# filter coefficients to know high pass and low pass filter

Looked on few questions already there in dsp.stackexchange and couldn't get the direct answer. Basically I have a kernel of a gaussian separable filter.

float w[N*2+1] = {-0.00467444956f, -0.0531099625f, 0.0152470656f, 0.300147355f,  0.484779954f, 0.300147355f,  0.0152470656f, -0.0531099625f, -0.00467444956f};

float w2[N*2+1] = {-0.00899997167f, 0.0197822638f, -0.0300691985f, 0.0374629796f, 0.963647842f, 0.0374629796f, -0.0300691985f, 0.0197822638f, -0.00899997167f};


The coefficients in first first increasing and then starts decreasing.The middle point is strongest and it is close to 0.5.

In 2nd the coefficients are of alternate sign with middle being storngest close to 1.

What properties these coefficients signify? How can I relate them to high pass or low pass filter?

I am using the above kernels in the smoothening the image using Gaussian separable filter.

A quick rule-of-thumb to quickkly assess short FIR filters: if the sum of your coefficients is close to $1$, then the filter preserves the constant signals (because it will gives you the gain at frequency 0 or DC). And possibly preserves some other low-frequencies too. So it may have a low-pass behavior.

If the sum of the odd coefficients minus the even coefficients is close to zero, the filter tends to attenuate high frequencies. So it may have a high-cut behavior.

What is in between is not known but this provides you with a first approximation. Other computations tell yoou if it is somehow low-cut and high-pass.

This is the case for your first filter: sum $1$, odd-even $-0.0119$.

Adding that it is symmetric, with triangular shape (up/down), the low-pass is likely, like a weighted average with decaying weights away from the center. And this can be checked (see Figure below).

For the second one, this is more difficult: coefficients sum to $1$, and the odd/even difference is quite high ($0.77$). But if you look carefully, only one coefficient is big, the others are very small. So it looks like a unit pulse ("discrete dirac"), hence an all-pass behavior is possible, with a tiny little smoothing at high frequencies, as shown below.. But these are only rules of thumbs, which turn out correct. I can see no high-pass in your filters. If you combine then in 2D (left in Figure below), you are likely to smooth mostly in the direction of the first filter, like a $\frac{1}{4}[1\,2\,1]^T$ 3-tap Gaussian filter (right in Figure below): .added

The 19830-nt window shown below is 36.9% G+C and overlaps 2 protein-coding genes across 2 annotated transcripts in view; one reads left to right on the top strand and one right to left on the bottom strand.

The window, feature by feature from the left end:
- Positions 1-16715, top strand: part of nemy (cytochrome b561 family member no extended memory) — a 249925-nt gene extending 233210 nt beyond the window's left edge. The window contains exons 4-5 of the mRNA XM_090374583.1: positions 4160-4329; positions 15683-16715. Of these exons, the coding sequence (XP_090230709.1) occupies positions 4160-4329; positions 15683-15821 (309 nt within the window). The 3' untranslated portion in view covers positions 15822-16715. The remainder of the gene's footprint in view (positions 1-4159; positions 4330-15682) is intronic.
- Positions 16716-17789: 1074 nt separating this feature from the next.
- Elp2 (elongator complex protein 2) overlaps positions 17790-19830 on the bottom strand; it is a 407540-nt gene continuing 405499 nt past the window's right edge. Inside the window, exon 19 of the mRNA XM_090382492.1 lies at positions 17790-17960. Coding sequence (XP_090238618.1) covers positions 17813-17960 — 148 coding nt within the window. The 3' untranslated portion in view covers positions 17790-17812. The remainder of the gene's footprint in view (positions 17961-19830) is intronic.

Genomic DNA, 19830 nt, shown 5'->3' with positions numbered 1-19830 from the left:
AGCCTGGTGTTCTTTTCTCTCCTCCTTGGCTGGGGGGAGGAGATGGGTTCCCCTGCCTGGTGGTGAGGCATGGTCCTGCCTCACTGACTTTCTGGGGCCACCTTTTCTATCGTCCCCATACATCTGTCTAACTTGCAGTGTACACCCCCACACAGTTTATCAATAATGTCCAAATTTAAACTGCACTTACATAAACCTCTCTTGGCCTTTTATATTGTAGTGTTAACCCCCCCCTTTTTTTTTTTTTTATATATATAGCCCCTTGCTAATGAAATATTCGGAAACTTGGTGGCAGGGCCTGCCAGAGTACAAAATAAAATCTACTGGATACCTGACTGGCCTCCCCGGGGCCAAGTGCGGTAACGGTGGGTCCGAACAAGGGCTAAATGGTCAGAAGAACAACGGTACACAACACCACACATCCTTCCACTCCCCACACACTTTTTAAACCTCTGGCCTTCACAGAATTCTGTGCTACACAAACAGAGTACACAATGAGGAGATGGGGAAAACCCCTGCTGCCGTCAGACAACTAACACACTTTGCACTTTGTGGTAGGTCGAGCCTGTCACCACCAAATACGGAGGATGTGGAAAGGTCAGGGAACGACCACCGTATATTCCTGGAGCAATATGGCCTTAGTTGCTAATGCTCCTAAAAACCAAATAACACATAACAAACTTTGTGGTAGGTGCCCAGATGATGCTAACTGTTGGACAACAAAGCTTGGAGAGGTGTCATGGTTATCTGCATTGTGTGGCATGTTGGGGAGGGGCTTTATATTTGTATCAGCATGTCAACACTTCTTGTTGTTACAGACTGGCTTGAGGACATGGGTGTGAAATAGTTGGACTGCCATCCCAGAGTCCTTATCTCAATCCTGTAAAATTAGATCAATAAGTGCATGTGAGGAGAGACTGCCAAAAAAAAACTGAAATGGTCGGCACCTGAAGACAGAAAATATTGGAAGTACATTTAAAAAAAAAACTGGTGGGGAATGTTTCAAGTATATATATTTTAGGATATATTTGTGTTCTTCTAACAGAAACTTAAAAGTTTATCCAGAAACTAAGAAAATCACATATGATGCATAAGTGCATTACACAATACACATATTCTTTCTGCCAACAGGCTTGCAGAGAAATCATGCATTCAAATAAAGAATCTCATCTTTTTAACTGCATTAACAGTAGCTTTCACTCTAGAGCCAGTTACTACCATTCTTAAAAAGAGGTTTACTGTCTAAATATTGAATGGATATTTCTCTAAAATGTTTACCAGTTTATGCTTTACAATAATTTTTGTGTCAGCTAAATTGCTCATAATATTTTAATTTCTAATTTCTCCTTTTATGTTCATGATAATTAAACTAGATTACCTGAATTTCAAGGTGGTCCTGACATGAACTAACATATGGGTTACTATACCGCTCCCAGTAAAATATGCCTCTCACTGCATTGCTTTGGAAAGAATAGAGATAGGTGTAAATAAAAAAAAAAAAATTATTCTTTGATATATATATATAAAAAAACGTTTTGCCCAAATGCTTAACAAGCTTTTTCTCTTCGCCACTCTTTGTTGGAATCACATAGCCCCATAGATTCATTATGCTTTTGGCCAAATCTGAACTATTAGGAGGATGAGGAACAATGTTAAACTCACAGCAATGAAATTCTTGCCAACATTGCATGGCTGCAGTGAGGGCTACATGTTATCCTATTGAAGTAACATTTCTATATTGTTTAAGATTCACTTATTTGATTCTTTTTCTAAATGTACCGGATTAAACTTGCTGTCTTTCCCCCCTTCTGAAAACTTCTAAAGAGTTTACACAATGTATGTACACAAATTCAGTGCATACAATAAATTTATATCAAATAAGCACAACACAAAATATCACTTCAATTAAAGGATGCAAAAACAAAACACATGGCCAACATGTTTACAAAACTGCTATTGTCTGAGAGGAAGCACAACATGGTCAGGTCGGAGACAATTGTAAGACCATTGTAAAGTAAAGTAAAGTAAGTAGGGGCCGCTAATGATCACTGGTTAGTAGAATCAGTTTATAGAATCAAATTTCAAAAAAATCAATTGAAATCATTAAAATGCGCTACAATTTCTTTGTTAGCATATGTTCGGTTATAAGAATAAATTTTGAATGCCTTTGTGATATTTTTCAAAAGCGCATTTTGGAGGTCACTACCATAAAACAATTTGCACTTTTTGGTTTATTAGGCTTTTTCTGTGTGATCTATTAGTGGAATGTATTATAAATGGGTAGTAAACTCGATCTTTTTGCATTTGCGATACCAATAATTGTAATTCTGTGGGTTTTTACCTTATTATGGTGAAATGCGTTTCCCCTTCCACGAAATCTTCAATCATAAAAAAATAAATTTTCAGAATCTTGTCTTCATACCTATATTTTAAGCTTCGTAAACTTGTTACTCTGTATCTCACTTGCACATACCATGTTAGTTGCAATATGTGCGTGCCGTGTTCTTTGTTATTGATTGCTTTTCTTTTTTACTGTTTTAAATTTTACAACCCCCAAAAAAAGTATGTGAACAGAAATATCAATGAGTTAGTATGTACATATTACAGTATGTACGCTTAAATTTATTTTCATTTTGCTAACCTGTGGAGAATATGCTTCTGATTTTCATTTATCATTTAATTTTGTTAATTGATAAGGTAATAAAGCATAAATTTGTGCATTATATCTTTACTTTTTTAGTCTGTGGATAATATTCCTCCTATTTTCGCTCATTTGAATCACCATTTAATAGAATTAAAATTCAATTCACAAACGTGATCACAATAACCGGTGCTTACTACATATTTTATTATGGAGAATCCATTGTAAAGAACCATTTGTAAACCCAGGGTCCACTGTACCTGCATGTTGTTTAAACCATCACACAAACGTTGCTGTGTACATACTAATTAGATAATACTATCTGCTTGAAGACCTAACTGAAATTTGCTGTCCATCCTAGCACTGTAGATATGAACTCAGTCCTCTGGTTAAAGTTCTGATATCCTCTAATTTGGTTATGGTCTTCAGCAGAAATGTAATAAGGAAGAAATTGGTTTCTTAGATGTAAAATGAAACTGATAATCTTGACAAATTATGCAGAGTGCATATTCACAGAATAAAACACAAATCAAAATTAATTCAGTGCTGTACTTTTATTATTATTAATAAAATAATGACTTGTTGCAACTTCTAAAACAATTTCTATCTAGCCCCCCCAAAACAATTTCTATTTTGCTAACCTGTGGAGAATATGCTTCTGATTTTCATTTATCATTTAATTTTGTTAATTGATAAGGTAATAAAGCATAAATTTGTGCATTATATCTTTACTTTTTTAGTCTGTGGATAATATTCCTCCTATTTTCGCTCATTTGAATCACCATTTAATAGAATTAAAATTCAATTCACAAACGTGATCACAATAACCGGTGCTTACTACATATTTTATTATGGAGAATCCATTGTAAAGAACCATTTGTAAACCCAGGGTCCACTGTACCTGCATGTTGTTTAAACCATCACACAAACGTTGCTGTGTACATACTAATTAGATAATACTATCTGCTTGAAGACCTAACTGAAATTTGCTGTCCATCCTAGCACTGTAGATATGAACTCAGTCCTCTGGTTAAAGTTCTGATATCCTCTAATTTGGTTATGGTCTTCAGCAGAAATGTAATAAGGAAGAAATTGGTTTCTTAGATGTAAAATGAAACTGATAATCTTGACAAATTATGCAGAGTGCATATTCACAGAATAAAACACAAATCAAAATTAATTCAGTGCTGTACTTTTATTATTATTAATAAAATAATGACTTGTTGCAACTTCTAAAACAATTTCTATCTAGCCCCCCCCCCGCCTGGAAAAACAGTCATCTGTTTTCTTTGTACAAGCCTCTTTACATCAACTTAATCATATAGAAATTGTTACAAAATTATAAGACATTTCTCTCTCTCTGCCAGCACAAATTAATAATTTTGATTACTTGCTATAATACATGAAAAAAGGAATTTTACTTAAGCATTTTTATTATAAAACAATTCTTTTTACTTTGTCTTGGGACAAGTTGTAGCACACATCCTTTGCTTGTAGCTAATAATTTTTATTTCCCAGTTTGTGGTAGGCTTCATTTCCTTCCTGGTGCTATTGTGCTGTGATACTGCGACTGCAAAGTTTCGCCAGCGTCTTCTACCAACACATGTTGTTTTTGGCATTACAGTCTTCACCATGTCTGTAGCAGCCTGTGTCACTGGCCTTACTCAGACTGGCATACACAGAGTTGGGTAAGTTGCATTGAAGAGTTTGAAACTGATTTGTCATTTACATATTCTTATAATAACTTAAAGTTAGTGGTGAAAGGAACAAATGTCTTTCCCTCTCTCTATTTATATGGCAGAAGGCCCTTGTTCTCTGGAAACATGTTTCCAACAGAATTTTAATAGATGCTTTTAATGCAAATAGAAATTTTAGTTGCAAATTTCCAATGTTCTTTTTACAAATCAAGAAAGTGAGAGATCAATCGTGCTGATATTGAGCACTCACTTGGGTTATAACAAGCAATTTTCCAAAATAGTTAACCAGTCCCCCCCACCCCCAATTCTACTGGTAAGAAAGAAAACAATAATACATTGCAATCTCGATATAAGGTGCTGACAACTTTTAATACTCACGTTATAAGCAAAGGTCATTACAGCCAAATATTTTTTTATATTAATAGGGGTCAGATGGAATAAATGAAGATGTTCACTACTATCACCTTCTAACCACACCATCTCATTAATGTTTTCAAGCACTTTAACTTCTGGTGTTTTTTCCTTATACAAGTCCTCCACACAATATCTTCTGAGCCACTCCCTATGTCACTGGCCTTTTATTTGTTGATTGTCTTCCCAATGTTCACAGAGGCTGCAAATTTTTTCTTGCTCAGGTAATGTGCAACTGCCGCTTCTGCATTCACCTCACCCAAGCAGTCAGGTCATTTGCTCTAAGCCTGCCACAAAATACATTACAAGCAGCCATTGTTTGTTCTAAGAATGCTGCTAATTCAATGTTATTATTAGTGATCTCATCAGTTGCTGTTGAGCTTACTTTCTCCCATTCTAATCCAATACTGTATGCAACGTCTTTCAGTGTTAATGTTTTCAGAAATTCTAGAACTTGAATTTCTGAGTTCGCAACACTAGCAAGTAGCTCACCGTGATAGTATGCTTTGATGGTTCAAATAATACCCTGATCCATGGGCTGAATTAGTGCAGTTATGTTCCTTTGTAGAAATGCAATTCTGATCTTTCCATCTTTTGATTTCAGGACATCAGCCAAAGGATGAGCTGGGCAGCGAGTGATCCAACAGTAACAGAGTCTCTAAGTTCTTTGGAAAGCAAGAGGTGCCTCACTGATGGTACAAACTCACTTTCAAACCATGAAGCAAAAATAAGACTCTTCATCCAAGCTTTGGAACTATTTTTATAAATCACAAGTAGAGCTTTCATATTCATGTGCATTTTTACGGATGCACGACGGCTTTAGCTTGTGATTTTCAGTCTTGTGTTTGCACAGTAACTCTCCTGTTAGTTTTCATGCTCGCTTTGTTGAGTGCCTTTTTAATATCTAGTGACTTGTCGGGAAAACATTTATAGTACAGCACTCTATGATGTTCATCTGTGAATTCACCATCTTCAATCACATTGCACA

I think the filters may be sum of a lowpass and a hightpass filter. They may use to extract some high frequency and low frequency components of a signal. For example to extract the edges of an image and smooth then simultaneously.

• but what is the criteria here with which we identify that it is high pass or low pass? – Learner Aug 19 '15 at 8:43

If you multiply the coefficients of a lowpass FIR filter by the sequence 1,-1,1,-1,1,-1, ..., (-1)^n, you end up with the coefficients of a highpass FIR filter. To demonstrate this, multiply your first set of coefficients by (-1)^n and compute the freq response of the new coefficient sequence. [‘n’ is a sequence of integers starting with zero.]

However, that is not the case with your two sets of coefficients. Both of your coefficient sequences produce lowpass filters.

ok, so i didn't check the exacte numbers, because it seems that your filter w2 was different coefficients than w1. But imagine if w2 were to be exactly as w1 but with alternating signs, so w2 = -1^n*w1.

What you have here is that, if w1 is a lowpass filter (the easy example), then w2 is the equivalent highpass filter, because when you take the Z transform, the -1^n transforms to multiplying the Z^-n in the equation to e^pi, which would shift the frequency response by pi, so what was low frequencies, now is high frequencies.

I don't have time know to do all the math in detail but hopefully it is understandable.